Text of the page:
After the dinner, Alberic de Montemar rose to take his leave, as he
was to ride half way to his home that afternoon. Count Bernard, who
all dinner time had been watching him intently from under his shaggy
eye-brows, at this moment turned to Richard, whom he hardly ever
addressed, and said to him, "Hark ye, my Lord, what should you say to
have him yonder for a comrade?"
"To stay with me?" cried Richard, eagerly. "Oh, thanks, Sir Count;
and may he stay?"
"You are Lord here."
"Oh, Alberic!" cried Richard, jumping out of his chair of state, and
running up to him, "will you not stay with me, and be my brother and
Alberic looked down hesitating.
"Oh, say that you will! I will give you horses, and hawks, and
hounds, and I will love you—almost as well as Osmond. Oh, stay with
"I must obey you, my Lord," said Alberic, "but—"
 "Come, young Frenchman, out with it," said Bernard,—"no buts! Speak
honestly, and at once, like a Norman, if you can."
This rough speech seemed to restore the little Baron's self-
possession, and he looked up bright and bold at the rugged face of
the old Dane, while he said, "I had rather not stay here."
"Ha! not do service to your Lord?"
"I would serve him with all my heart, but I do not want to stay here.
I love the Castle of Montemar better, and my mother has no one but
"Brave and true, Sir Frenchman," said the old Count, laying his great
hand on Alberic's head, and looking better pleased than Richard
thought his grim features could have appeared. Then turning to
Bertrand, Alberic's Seneschal, he said, "Bear the Count de Harcourt's
greetings to the noble Dame de Montemar, and say to her that her son
is of a free bold spirit, and if she would have him bred up with my
Lord Duke, as his comrade and brother in arms, he will find a ready
"So, Alberic, you will come back, perhaps?" said Richard.
 "That must be as my mother pleases," answered Alberic bluntly, and
with all due civilities he and his Seneschal departed.
Four or five times a day did Richard ask Osmond and Fru Astrida if
they thought Alberic would return, and it was a great satisfaction to
him to find that every one agreed that it would be very foolish in
the Dame de Montemar to refuse so good an offer, only Fru Astrida
could not quite believe she would part with her son. Still no Baron
de Montemar arrived, and the little Duke was beginning to think less
about his hopes, when one evening, as he was returning from a ride
with Sir Eric and Osmond, he saw four horsemen coming towards them,
and a little boy in front.
"It is Alberic himself, I am sure of it!" he exclaimed, and so it
proved; and while the Seneschal delivered his Lady's message to Sir
Eric, Richard rode up and greeted the welcome guest.
"Oh, I am very glad your mother has sent you!"
"She said she was not fit to bring up a young warrior of the
marches," said Alberic.
 "Were you very sorry to come?"
"I dare say I shall not mind it soon; and Bertrand is to come and
fetch me home to visit her every three months, if you will let me go,
Richard was extremely delighted, and thought he could never do enough
to make Rouen pleasant to Alberic, who after the first day or two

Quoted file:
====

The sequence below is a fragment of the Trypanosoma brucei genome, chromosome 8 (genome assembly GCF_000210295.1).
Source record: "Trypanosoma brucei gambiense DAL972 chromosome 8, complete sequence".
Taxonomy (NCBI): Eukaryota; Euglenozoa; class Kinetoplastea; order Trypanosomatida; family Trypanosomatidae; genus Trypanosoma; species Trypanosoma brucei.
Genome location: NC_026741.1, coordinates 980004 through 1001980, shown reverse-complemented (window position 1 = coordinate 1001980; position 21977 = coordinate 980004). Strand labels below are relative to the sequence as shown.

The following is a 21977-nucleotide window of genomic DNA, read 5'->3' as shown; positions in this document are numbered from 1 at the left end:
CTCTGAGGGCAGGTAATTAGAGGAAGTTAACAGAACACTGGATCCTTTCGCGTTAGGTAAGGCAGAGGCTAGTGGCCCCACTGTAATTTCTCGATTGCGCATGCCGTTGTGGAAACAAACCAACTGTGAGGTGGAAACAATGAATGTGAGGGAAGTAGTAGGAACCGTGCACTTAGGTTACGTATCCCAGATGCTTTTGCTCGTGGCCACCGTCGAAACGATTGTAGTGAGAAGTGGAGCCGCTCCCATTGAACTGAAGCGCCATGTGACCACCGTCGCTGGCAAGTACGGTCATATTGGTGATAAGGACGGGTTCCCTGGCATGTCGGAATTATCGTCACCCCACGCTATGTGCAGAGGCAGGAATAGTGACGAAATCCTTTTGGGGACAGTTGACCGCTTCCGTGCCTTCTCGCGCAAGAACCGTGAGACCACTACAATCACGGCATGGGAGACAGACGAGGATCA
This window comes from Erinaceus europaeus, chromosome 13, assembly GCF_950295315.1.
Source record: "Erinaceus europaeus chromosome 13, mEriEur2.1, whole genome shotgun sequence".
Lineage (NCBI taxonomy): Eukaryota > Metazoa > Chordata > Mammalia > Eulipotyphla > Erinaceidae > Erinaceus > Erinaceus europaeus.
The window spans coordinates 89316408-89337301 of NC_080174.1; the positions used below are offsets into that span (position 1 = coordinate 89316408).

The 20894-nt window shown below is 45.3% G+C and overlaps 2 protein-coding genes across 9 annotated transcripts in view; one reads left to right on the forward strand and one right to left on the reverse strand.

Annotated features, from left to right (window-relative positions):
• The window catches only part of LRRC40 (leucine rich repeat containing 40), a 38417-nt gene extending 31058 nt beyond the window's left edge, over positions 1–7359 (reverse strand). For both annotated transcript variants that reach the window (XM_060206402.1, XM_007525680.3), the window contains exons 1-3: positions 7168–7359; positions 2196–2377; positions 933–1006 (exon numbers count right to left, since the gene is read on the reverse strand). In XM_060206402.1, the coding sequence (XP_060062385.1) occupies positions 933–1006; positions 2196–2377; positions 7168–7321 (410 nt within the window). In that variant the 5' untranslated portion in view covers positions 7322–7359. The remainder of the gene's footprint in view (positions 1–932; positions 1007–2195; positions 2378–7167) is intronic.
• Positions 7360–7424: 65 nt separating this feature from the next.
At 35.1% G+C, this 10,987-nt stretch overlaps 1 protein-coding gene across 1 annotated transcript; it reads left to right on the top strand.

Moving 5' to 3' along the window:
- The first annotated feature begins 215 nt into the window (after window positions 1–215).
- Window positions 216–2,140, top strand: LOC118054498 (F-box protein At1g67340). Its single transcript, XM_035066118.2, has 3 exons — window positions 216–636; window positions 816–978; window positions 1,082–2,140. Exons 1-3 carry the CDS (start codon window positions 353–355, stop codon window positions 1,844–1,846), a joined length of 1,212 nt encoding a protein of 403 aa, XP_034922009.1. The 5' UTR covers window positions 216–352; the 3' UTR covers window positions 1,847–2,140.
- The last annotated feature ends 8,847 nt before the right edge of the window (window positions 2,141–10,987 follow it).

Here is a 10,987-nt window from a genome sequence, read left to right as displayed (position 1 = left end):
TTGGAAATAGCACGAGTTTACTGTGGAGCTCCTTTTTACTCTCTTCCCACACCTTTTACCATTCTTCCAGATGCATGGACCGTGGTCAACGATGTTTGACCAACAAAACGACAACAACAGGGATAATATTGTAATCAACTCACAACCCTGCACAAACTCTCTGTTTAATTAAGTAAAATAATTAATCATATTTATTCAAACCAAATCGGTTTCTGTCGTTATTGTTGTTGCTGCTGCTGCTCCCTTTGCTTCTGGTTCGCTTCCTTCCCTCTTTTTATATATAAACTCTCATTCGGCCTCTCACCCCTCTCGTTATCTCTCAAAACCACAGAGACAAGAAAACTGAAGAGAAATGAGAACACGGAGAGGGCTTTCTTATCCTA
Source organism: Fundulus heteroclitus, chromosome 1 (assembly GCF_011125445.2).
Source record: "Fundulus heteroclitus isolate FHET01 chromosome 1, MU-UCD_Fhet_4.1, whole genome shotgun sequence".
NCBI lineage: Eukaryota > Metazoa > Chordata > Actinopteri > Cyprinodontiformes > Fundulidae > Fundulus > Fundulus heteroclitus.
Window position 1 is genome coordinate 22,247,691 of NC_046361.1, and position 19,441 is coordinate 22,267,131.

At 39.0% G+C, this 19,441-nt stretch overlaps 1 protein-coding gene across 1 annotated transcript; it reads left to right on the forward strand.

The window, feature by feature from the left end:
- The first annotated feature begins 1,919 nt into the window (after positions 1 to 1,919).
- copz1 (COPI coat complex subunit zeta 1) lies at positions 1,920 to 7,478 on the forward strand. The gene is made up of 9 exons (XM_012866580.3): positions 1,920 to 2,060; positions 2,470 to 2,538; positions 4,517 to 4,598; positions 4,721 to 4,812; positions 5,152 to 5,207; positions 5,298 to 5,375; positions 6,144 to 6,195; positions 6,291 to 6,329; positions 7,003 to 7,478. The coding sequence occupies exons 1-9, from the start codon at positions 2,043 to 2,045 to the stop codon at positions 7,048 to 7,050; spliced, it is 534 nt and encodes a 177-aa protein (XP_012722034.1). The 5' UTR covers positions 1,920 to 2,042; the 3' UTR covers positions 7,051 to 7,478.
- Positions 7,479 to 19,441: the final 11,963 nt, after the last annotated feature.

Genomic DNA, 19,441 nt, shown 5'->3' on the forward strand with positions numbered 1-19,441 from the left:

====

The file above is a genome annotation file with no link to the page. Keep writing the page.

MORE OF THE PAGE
cheered up, missed his mother less, managed to talk something between
French and Norman to Sir Eric and Fru Astrida, and became a very
animated companion and friend. In one respect Alberic was a better
playfellow for the Duke than Osmond de Centeville, for Osmond,
playing as a grown up man, not for his own amusement, but the
child's, had left all the advantages of the game to Richard, who was
growing not a little inclined to domineer. This Alberic did not
like, unless, as he said, "it was to be always Lord and vassal, and
then he did not care for the game," and he played with so little
animation that Richard grew vexed.
"I can't help it," said Alberic; "if you take all the best chances to
yourself, 'tis no sport for me.
 I will do your bidding, as you are
the Duke, but I cannot like it."
"Never mind my being Duke, but play as we used to do."
"Then let us play as I did with Bertrand's sons at Montemar. I was
their Baron, as you are my Duke, but my mother said there would be no
sport unless we forgot all that at play."
"Then so we will. Come, begin again, Alberic, and you shall have the
However, Alberic was quite as courteous and respectful to the Duke
when they were not at play, as the difference of their rank required;
indeed, he had learnt much more of grace and courtliness of demeanour
from his mother, a Provencal lady, than was yet to be found among the
Normans. The Chaplain of Montemar had begun to teach him to read and
write, and he liked learning much better than Richard, who would not
have gone on with Father Lucas's lessons at all, if Abbot Martin of
Jumièges had not put him in mind that it had been his father's
What Richard most disliked was, however, the
 being obliged to sit in
council. The Count of Harcourt did in truth govern the dukedom, but
nothing could be done without the Duke's consent, and once a week at
least, there was held in the great hall of Rollo's tower, what was
called a Parlement, or "a talkation," where Count Bernard, the
Archbishop, the Baron de Centeville, the Abbot of Jumièges, and such
other Bishops, Nobles, or Abbots, as might chance to be at Rouen,
consulted on the affairs of Normandy; and there the little Duke
always was forced to be present, sitting up in his chair of state,